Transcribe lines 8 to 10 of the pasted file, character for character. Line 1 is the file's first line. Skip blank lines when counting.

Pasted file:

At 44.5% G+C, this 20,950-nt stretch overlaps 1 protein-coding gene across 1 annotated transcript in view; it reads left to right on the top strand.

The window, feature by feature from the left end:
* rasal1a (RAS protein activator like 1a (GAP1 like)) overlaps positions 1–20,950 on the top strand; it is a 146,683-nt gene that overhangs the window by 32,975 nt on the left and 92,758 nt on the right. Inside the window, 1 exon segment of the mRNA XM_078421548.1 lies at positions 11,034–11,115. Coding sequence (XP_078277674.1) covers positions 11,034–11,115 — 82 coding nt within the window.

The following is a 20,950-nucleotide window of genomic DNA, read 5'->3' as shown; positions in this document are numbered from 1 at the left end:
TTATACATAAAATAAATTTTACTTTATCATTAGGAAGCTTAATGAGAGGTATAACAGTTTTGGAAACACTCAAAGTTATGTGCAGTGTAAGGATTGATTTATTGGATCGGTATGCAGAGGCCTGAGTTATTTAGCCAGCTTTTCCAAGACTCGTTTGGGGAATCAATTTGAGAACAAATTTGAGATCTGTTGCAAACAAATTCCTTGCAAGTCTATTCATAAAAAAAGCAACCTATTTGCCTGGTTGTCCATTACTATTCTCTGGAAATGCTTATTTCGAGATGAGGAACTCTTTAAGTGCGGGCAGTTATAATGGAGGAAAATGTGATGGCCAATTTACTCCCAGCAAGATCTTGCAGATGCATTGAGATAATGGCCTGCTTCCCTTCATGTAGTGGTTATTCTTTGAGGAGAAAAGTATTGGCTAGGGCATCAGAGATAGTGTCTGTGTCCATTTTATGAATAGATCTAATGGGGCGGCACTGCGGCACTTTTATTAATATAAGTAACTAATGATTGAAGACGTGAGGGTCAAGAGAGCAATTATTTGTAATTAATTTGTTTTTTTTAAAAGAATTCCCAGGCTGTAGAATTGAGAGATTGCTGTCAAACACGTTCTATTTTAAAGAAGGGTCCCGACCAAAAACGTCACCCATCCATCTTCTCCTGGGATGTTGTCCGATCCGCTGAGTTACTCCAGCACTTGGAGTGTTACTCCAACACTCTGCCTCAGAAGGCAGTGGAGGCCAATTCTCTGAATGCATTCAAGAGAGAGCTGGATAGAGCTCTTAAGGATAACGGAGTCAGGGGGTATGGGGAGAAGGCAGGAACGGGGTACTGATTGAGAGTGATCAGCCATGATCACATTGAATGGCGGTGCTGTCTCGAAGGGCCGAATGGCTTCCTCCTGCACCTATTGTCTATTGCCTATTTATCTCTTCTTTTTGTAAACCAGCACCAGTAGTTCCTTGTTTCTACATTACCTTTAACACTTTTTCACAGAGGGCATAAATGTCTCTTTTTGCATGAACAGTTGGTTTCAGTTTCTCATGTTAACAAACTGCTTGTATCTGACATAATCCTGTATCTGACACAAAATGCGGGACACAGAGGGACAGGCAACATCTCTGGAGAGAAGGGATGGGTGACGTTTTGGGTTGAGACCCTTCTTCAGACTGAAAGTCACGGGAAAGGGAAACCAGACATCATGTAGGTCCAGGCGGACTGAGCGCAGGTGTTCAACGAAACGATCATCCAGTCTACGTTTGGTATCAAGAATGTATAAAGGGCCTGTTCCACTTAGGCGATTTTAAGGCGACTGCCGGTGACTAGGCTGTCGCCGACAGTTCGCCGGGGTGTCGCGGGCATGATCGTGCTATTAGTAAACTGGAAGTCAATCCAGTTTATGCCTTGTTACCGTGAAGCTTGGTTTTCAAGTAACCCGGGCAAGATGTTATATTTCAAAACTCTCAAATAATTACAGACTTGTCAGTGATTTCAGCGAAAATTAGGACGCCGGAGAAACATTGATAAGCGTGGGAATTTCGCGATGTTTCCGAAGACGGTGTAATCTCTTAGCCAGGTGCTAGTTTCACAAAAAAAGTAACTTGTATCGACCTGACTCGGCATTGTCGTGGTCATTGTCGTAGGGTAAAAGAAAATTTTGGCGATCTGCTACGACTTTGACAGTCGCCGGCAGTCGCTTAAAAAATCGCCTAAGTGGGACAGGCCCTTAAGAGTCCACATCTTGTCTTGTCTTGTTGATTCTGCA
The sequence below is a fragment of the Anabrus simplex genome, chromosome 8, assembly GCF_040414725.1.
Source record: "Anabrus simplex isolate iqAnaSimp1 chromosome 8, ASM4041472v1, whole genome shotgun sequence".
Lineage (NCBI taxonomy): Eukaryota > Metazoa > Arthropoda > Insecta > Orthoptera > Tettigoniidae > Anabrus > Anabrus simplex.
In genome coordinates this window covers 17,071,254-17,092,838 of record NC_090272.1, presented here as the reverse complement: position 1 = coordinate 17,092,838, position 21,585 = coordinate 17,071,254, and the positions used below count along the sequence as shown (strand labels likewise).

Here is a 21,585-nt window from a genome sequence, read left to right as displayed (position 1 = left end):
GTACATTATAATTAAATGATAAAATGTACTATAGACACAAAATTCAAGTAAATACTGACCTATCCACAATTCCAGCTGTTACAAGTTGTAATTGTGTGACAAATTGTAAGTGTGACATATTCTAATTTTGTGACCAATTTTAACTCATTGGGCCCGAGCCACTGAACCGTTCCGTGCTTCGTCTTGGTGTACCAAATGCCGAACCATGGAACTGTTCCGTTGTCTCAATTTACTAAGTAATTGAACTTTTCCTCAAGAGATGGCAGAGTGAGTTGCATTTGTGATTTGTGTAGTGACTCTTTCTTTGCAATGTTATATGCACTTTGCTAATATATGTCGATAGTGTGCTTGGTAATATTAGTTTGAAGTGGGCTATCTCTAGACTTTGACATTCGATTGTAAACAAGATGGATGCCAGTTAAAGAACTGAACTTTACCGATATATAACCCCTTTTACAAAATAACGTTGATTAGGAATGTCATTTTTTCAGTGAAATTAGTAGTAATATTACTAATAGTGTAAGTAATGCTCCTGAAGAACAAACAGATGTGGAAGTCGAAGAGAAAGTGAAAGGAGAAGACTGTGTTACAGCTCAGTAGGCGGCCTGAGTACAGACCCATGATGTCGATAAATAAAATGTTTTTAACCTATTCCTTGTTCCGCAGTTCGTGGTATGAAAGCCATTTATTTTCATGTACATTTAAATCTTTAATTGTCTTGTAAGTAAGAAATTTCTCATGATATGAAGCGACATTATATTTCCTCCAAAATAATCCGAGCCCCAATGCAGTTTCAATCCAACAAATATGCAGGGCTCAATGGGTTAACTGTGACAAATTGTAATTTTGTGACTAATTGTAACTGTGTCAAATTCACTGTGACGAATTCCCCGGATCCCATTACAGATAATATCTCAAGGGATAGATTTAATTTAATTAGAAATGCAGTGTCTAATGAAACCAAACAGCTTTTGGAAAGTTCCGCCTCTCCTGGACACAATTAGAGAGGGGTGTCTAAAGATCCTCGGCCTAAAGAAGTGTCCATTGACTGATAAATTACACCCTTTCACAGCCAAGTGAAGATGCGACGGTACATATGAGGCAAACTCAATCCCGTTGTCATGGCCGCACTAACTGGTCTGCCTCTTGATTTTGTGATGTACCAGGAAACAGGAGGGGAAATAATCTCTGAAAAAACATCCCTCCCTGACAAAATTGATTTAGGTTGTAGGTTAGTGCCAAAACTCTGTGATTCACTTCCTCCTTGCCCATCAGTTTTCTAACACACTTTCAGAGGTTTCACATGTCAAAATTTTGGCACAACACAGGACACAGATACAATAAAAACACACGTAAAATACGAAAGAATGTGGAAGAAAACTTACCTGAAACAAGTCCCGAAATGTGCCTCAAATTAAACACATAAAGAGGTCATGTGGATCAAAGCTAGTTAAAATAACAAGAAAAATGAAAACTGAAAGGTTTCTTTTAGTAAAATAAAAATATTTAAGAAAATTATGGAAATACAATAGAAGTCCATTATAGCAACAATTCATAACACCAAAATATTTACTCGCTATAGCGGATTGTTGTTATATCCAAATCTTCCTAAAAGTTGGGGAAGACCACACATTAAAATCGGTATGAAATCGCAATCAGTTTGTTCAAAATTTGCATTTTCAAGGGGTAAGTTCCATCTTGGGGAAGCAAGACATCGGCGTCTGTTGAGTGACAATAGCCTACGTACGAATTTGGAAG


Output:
Lineage (NCBI taxonomy): Eukaryota > Metazoa > Arthropoda > Insecta > Orthoptera > Tettigoniidae > Anabrus > Anabrus simplex.
In genome coordinates this window covers 17,071,254-17,092,838 of record NC_090272.1, presented here as the reverse complement: position 1 = coordinate 17,092,838, position 21,585 = coordinate 17,071,254, and the positions used below count along the sequence as shown (strand labels likewise).

Here is a 21,585-nt window from a genome sequence, read left to right as displayed (position 1 = left end):